Here again, the problem is the timeline, as the government in Kabul and the Taliban until May 1 to finalize a peace deal.

Reaching an agreement during that time frame is possible, experts say, but not likely, considering all the complicated issues they must discuss. That’s where America’s peace proposal comes into play.

The US-drafted peace plan is specific but full of tough asks

The document Khalilzad showed to both parties is meant to help the warring sides reach a deal faster.

It begins by establishing a number of guiding principles meant to address the concerns and demands of both the government in Kabul and the Taliban, including that:

  • Islam will be Afghanistan’s official religion
  • The future Constitution will guarantee the protection of women’s rights, and the rights of children, in political, social, economic, educational, and cultural affairs
  • Afghanistan will be a safe home for all of its ethnic groups, tribes, and religious sects
  • The future Constitution will provide for free and fair elections for Afghanistan’s national political leadership in which all Afghan citizens have a right to participate
  • The future Constitution will establish a singular, unified and sovereign Afghan state under a single national government, with no parallel governments or parallel security forces

The proposal also lays the groundwork for the creation of a transitional “Peace Government” to run the country until a new constitution is adopted and national elections held.

Critically, the Peace Government would consist of officials appointed “according to the principle of equity” between both parties, and “with special consideration for the meaningful inclusion of women and members of all ethnic groups throughout government institutions.”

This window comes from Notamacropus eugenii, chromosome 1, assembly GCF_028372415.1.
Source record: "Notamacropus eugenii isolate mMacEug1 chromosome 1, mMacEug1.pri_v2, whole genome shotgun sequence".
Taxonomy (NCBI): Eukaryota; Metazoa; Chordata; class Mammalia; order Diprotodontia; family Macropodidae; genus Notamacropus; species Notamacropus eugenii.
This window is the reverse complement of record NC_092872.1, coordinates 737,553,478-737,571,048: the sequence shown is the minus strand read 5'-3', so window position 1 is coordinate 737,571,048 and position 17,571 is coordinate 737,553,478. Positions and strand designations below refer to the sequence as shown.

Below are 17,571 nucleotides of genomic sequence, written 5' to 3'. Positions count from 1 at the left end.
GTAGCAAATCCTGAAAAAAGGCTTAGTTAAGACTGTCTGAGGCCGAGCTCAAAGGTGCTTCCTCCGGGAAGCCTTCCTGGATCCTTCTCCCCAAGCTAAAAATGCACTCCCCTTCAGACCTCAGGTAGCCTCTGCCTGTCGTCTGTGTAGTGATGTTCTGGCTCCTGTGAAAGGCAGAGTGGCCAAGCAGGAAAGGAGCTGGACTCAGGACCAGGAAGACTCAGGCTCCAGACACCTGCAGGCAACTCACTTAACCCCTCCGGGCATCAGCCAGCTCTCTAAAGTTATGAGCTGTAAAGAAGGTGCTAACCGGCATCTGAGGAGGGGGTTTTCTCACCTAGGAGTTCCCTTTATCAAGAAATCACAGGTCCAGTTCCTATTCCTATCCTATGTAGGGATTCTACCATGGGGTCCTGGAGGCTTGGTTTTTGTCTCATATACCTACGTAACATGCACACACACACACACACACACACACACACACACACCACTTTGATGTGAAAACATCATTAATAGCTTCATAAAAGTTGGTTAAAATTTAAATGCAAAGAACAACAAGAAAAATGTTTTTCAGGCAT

Speaker of the House Nancy Pelosi and Ashraf Ghani, president of Afghanistan, attend the 2020 Munich Security Conference on February 14, 2020.
Johannes Simon/Getty Images

Finally, the agreement outlines the terms for both sides to come to a permanent ceasefire and how that ceasefire will be implemented and monitored. The deal would seek a 90-day reduction of violence and then create a commission to oversee the ceasefire’s continuation throughout the peace process.

There’s more in the plan, but you get the idea. What the US offered is a start — and in some areas, much more than that — but most expect it’ll take longer than a few weeks to reach the end of the process.

Hanging over it all is what the US will do with its troops. Importantly, neither document ties America’s military presence to the diplomatic effort, which means the US could remove service members from the country and still push hard to broker a deal.

Experts say that possibility runs the risk of weakening Kabul and America’s leverage during negotiations, giving the Taliban the upper hand in talks or incentive to just take over the capital city and the remaining parts of the country it doesn’t currently control by force.

But some also say tying America’s troop presence to a highly complex process is also problematic, since it would leave service members in danger for an unknown period of time.

“A sustainable agreement cannot be predicated on the permanent presence of US troops,” said Weinstein. “The small chance that a political settlement is reached exposes the Biden administration to considerable risk. It’s the equivalent of gambling.”

Tough decisions, then, are to be had not only in Afghanistan over the next couple of weeks, but also in Washington.